West Bay

East Greenwich boy fighting back against rare disease

PROVIDENCE, R.I. (WPRI) —  A little boy fighting a rare disease is making improvements and regaining the use of some of his limbs at Hasbro Children's Hospital after suddenly losing control of his body in September.

Isaiah Hazard, a 5-year-old boy from East Greenwich, was diagnosed with acute flaccid myelitis (AFM) after his parents say he first presented with cold symptoms, then suddenly couldn't walk or hold up his head and limbs.

"He woke up saying, 'Mommy I can't sit up, Mommy I can't lift my arm,'" his mother Erika Thompson recalled. "He just kind of flops over, his body was just like limp."

Isaiah's case is only the second case of AFM confirmed in Rhode Island, according to Department of Health spokesperson Joseph Wendelken. The first case was in 2016. According to the Centers for Disease Control (CDC), there have been 62 cases in the U.S. this year, and the majority of cases are children.

Symptoms can include sudden weakness, paralysis, facial drooping, difficult swallowing or slurred speech, Wendelken said.

The exact cause of AFM is still a mystery, though the CDC says some patients have tested positive for enterovirus. Isaiah's parents says he, too, tested positive for that virus. While the disease has polio-like symptoms, the CDC says no confirmed AFM patients have tested positive for polio.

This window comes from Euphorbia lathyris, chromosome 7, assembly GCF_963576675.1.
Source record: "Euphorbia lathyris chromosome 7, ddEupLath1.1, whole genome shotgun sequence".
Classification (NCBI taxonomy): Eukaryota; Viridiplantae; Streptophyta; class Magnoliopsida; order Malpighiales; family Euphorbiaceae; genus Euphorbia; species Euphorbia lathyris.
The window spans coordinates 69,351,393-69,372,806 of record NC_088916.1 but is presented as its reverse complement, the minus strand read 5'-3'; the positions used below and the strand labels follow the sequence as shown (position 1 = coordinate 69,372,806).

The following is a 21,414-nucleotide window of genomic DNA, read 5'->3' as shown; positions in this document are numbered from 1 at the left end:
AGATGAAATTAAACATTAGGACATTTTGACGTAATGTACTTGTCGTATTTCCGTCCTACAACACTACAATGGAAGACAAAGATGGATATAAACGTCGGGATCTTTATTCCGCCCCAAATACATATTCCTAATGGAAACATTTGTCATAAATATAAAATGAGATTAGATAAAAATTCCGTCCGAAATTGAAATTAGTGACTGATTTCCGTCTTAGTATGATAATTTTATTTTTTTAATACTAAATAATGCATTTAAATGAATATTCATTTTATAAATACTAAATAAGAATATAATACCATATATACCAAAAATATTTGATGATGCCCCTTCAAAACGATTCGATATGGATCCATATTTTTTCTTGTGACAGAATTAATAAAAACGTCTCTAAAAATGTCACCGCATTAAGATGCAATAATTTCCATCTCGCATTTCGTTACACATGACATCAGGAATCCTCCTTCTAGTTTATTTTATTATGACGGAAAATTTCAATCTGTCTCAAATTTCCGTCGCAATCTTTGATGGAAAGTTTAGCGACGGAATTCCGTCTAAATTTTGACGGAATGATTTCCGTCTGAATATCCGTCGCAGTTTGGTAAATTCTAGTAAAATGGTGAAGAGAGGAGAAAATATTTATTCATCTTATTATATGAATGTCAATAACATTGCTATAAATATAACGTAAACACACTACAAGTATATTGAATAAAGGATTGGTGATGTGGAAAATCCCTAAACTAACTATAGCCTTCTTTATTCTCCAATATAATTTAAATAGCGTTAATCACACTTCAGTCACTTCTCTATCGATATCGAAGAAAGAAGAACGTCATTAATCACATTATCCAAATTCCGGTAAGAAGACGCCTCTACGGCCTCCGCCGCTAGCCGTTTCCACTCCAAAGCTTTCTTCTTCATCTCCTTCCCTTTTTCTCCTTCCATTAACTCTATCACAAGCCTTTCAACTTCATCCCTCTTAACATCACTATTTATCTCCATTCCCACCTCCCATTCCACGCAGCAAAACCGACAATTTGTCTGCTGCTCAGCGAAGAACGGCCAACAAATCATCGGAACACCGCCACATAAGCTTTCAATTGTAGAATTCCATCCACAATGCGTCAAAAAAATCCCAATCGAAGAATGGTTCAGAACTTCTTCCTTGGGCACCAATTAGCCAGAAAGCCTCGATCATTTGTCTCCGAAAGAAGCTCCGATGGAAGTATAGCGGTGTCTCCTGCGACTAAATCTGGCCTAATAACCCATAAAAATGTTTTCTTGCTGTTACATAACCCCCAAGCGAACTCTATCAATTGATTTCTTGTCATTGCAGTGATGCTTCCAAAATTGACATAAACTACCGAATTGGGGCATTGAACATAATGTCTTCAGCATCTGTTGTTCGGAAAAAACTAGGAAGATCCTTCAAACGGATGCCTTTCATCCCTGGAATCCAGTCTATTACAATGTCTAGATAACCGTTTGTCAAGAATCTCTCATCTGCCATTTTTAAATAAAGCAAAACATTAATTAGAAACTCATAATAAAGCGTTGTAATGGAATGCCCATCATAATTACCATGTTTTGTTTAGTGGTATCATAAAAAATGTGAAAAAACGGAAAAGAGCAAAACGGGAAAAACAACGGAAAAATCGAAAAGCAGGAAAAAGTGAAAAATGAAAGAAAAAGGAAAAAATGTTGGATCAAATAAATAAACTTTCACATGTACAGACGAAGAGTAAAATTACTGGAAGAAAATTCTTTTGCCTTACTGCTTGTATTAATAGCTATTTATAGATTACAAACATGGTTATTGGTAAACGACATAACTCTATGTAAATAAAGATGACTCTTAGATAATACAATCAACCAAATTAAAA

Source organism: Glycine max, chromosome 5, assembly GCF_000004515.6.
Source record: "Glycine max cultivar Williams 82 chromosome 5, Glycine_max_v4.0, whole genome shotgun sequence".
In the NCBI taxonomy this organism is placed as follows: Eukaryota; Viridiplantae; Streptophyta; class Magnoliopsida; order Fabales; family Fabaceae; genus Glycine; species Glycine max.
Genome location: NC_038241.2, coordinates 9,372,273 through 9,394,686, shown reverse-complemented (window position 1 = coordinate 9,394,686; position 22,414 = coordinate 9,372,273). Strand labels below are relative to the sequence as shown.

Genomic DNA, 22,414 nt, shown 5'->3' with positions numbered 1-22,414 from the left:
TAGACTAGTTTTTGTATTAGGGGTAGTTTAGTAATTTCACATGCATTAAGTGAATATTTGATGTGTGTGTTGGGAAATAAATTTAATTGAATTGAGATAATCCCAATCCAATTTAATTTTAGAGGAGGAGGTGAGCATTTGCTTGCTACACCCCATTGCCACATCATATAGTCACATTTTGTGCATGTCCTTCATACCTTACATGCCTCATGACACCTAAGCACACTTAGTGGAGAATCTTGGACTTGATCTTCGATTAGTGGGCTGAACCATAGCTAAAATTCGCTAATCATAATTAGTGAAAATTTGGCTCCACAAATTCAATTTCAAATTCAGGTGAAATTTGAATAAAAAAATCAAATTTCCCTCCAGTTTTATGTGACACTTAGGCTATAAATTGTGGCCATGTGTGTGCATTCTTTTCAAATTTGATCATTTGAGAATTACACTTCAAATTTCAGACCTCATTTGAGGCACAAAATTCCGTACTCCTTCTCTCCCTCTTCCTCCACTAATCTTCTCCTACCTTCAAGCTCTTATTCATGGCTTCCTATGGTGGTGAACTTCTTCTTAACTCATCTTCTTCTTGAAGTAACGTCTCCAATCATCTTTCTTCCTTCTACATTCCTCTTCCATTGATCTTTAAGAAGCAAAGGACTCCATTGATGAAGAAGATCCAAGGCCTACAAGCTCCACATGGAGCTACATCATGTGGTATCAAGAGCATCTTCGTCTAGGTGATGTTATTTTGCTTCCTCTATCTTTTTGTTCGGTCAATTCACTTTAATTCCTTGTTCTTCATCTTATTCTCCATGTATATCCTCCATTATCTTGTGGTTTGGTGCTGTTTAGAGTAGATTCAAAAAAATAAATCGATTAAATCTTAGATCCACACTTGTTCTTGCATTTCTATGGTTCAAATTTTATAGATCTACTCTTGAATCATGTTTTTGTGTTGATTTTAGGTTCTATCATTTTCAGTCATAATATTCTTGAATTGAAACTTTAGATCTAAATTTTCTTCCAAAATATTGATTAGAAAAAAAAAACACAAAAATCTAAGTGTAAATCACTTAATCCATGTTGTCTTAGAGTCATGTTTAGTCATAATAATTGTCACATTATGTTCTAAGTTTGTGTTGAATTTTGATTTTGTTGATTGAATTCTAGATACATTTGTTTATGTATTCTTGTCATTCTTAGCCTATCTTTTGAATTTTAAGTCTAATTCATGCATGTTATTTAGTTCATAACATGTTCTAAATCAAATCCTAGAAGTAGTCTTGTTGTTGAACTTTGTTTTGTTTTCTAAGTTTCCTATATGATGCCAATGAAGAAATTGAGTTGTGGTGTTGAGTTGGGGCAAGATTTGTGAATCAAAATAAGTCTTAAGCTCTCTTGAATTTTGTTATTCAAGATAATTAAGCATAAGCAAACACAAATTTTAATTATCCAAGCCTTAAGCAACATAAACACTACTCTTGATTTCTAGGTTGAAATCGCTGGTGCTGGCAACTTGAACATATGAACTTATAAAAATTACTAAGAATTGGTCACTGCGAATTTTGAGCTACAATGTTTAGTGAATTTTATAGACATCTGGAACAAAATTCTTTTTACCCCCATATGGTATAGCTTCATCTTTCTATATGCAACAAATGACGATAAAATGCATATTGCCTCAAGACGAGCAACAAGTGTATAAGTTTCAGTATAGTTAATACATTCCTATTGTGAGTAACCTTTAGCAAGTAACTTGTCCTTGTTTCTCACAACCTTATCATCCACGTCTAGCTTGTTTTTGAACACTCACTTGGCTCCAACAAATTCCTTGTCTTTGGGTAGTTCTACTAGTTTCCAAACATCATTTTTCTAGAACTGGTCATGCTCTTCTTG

"I don't understand where it came from or how he got it," Thompson said. "He was doing everything like every other kid was. Playground, football, school...it was nothing different than any other kid. So why him?"

"I'll never understand why," Isaiah's father Trevor Hazard said. "Isaiah's a fighter, and he's going to do everything he possibly can and everyone here is doing everything they possibly can."

Two surgeries later and a lot of physical and occupational therapy, Isaiah is slowly regaining the use of his legs and body. He's been at Hasbro for more than 45 days, and his parents plan to move him to Franciscan Children's Rehabilitation Center in Brighton, Mass., to continue his recovery.

Members of the community have donated more than $10,000 to the family to help with medical expenses, and a fundraiser is planned for November 15 at Finn's Harborside in East Greenwich.

"You come into this situation and you feel so alone," Thompson said. "To see so many people reach out to support us and pray for us, it's pretty amazing."

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